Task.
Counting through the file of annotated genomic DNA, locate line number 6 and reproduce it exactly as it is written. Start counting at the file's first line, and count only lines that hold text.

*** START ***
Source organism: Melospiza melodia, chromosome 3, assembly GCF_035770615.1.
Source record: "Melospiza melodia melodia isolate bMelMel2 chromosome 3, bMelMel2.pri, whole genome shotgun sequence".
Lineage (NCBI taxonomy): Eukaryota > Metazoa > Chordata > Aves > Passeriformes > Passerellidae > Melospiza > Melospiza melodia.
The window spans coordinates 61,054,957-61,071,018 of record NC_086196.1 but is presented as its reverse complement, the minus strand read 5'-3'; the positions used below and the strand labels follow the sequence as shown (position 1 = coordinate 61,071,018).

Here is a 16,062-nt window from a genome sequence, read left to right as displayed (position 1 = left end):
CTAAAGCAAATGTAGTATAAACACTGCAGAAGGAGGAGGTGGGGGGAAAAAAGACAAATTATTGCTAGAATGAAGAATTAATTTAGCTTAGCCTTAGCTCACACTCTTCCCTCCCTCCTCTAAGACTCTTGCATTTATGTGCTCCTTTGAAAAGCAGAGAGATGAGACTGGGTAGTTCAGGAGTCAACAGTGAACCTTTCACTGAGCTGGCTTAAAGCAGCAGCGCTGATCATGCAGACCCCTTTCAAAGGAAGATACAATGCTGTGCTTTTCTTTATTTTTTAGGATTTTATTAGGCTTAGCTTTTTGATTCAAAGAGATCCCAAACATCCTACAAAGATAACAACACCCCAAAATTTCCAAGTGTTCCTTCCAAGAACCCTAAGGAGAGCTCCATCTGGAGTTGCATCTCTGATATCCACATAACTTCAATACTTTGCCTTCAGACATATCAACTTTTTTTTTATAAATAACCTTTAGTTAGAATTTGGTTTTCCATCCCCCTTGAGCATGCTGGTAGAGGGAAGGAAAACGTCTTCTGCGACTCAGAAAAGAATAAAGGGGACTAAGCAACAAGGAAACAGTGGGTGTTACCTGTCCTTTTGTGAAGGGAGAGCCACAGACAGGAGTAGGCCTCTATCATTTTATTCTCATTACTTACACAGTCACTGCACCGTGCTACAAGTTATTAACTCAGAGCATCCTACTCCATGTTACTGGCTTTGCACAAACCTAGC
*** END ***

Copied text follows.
CTAAAGCAAATGTAGTATAAACACTGCAGAAGGAGGAGGTGGGGGGAAAAAAGACAAATTATTGCTAGAATGAAGAATTAATTTAGCTTAGCCTTAGCTCACACTCTTCCCTCCCTCCTCTAAGACTCTTGCATTTATGTGCTCCTTTGAAAAGCAGAGAGATGAGACTGGGTAGTTCAGGAGTCAACAGTGAACCTTTCACTGAGCTGGCTTAAAGCAGCAGCGCTGATCATGCAGACCCCTTTCAAAGGAAGATACAATGCTGTGCTTTTCTTTATTTTTTAGGATTTTATTAGGCTTAGCTTTTTGATTCAAAGAGATCCCAAACATCCTACAAAGATAACAACACCCCAAAATTTCCAAGTGTTCCTTCCAAGAACCCTAAGGAGAGCTCCATCTGGAGTTGCATCTCTGATATCCACATAACTTCAATACTTTGCCTTCAGACATATCAACTTTTTTTTTATAAATAACCTTTAGTTAGAATTTGGTTTTCCATCCCCCTTGAGCATGCTGGTAGAGGGAAGGAAAACGTCTTCTGCGACTCAGAAAAGAATAAAGGGGACTAAGCAACAAGGAAACAGTGGGTGTTACCTGTCCTTTTGTGAAGGGAGAGCCACAGACAGGAGTAGGCCTCTATCATTTTATTCTCATTACTTACACAGTCACTGCACCGTGCTACAAGTTATTAACTCAGAGCATCCTACTCCATGTTACTGGCTTTGCACAAACCTAGC